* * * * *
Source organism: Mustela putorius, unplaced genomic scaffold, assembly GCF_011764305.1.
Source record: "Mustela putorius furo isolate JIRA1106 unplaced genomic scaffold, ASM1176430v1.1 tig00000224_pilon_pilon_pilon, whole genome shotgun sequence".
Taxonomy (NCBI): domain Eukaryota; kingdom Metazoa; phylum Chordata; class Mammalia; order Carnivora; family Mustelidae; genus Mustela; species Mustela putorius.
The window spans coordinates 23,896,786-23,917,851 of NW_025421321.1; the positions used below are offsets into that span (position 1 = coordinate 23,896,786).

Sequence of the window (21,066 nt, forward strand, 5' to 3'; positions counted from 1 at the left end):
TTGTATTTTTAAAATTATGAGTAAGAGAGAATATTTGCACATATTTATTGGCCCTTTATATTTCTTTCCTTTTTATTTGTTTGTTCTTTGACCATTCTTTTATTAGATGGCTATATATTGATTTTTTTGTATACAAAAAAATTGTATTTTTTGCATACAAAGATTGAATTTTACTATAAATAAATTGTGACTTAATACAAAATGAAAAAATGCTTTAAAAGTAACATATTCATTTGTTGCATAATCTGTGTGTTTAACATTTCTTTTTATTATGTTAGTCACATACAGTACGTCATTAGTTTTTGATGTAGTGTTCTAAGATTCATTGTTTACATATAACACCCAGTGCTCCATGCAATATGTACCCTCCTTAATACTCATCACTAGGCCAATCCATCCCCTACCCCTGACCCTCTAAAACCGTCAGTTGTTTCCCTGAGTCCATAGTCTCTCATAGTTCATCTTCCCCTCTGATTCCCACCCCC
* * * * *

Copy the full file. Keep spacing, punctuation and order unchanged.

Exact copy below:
Source organism: Mustela putorius, unplaced genomic scaffold, assembly GCF_011764305.1.
Source record: "Mustela putorius furo isolate JIRA1106 unplaced genomic scaffold, ASM1176430v1.1 tig00000224_pilon_pilon_pilon, whole genome shotgun sequence".
Taxonomy (NCBI): domain Eukaryota; kingdom Metazoa; phylum Chordata; class Mammalia; order Carnivora; family Mustelidae; genus Mustela; species Mustela putorius.
The window spans coordinates 23,896,786-23,917,851 of NW_025421321.1; the positions used below are offsets into that span (position 1 = coordinate 23,896,786).

Sequence of the window (21,066 nt, forward strand, 5' to 3'; positions counted from 1 at the left end):
TTGTATTTTTAAAATTATGAGTAAGAGAGAATATTTGCACATATTTATTGGCCCTTTATATTTCTTTCCTTTTTATTTGTTTGTTCTTTGACCATTCTTTTATTAGATGGCTATATATTGATTTTTTTGTATACAAAAAAATTGTATTTTTTGCATACAAAGATTGAATTTTACTATAAATAAATTGTGACTTAATACAAAATGAAAAAATGCTTTAAAAGTAACATATTCATTTGTTGCATAATCTGTGTGTTTAACATTTCTTTTTATTATGTTAGTCACATACAGTACGTCATTAGTTTTTGATGTAGTGTTCTAAGATTCATTGTTTACATATAACACCCAGTGCTCCATGCAATATGTACCCTCCTTAATACTCATCACTAGGCCAATCCATCCCCTACCCCTGACCCTCTAAAACCGTCAGTTGTTTCCCTGAGTCCATAGTCTCTCATAGTTCATCTTCCCCTCTGATTCCCACCCCC